# Math s  How do we teach it?  Why do we teach it like that?  What do the written methods look like?  What can you do at home to help?

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Math s  How do we teach it?  Why do we teach it like that?  What do the written methods look like?  What can you do at home to help?

How do our children learn in Maths lessons at Orleans? Encouraged to use mental calculation methods Practise recall of number facts to become quicker and more accurate They are more aware of the strategies they use to calculate Focus on correct use of vocabulary and talk for learning Real - life, contextual learning Practical and engaging lessons – fascinators ! CB ' s CB ' s

‘ I hear and I forget. I see and I remember. I do and I understand.’ ( A Chinese proverb ) ‘ It just doesn ’ t look like it did in my day.’

Until fairly recently, maths was taught using Victorian era methods. Were you one of the lucky ones? Logical and strong with numbers?

 Vast numbers of clerks to perform calculations every day. Victorian Times  Today, calculators and spreadsheets can do this car quicker, so the need for everybody to be able to do big calculations by hand has largely disappeared That ’ s not to say we don ’ t need strong number skills !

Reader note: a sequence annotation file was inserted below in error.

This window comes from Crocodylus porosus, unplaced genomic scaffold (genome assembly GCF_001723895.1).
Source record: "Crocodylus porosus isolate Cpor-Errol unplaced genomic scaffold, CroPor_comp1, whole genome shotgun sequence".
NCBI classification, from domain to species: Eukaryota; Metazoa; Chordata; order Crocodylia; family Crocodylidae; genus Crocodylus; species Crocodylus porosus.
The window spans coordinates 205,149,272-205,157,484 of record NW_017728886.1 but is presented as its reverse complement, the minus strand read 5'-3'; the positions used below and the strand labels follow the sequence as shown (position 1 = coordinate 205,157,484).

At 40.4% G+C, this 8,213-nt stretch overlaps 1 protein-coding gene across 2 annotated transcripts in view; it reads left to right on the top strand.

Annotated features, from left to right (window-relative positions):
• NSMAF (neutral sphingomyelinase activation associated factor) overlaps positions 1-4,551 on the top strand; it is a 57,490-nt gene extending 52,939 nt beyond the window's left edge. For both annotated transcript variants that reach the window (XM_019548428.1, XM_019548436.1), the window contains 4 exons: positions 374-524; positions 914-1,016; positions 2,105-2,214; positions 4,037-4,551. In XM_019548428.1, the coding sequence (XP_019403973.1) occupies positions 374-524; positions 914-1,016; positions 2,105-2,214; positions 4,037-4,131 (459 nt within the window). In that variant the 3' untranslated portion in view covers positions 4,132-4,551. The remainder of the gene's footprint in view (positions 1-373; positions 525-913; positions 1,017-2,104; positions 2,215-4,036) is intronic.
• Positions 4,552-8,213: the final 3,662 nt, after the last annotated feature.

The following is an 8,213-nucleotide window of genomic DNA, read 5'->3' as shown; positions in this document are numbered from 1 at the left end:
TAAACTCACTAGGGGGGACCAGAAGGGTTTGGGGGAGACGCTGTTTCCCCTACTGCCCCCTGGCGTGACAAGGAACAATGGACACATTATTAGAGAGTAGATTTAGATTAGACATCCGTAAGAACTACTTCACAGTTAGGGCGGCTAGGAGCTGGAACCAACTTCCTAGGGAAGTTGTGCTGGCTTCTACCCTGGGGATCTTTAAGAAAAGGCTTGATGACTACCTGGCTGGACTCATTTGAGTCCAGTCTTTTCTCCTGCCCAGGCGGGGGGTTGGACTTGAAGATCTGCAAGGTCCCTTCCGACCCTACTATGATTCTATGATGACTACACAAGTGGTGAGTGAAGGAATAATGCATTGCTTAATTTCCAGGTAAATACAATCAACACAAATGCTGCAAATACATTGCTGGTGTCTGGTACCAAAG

We are inundated by numbers all the time…

Probably not…but we do need to know that : 27 x 43 is roughly 30 x 40 and… that this is roughly 1,200 It ' s partly the need to have a good feel for numbers that is behind the modern methods. Do we all need to be able to work out 27 x 43 precisely with a pen and paper?

National Numeracy Strategy 1999 The revolution in the teaching of maths at primary school kicked in with this strategy. The emphasis moved away from blindly following rules ( remember borrowing one from the next column and paying back? ) towards techniques a child understood

The Aim for children to do mathematics in their heads, and if the numbers are too large, to use pencil and paper to avoid losing track. To do this children need to learn quick and efficient methods, including mental methods and appropriate written methods.

Mathematics is foremost an activity of the mind ; written calculations are an aid to that mental activity. Learning written methods is not the ultimate aim.

We want children to ask themselves : 1. Can I do this in my head? 2. Can I do this in my head with the help of drawings or jottings? 3. Do I need to use an expanded or compact written method? 4. Do I need a calculator?

A sledgehammer to crack a nut ! 1 0 0 0 - 7 9 9 3 10 1 1 9 9 16 - 9 7 0 1 97 x 100 00 000 9700 7 5 6 5 0 8 0

Y 3 Programme : To add mentally combinations of 1- digit and 2- digit numbers Develop written methods to record, support or explain addition of 2- digit and 3- digit numbers Y 4 Programme : To add mentally pairs of 2- digit numbers To refine and use efficient written methods to add 2- digit and 3- digit numbers and £. p Addition – progression

How would you solve these? ● 25 + 42 ● 25 + 27 ● 25 + 49 ● 145 +127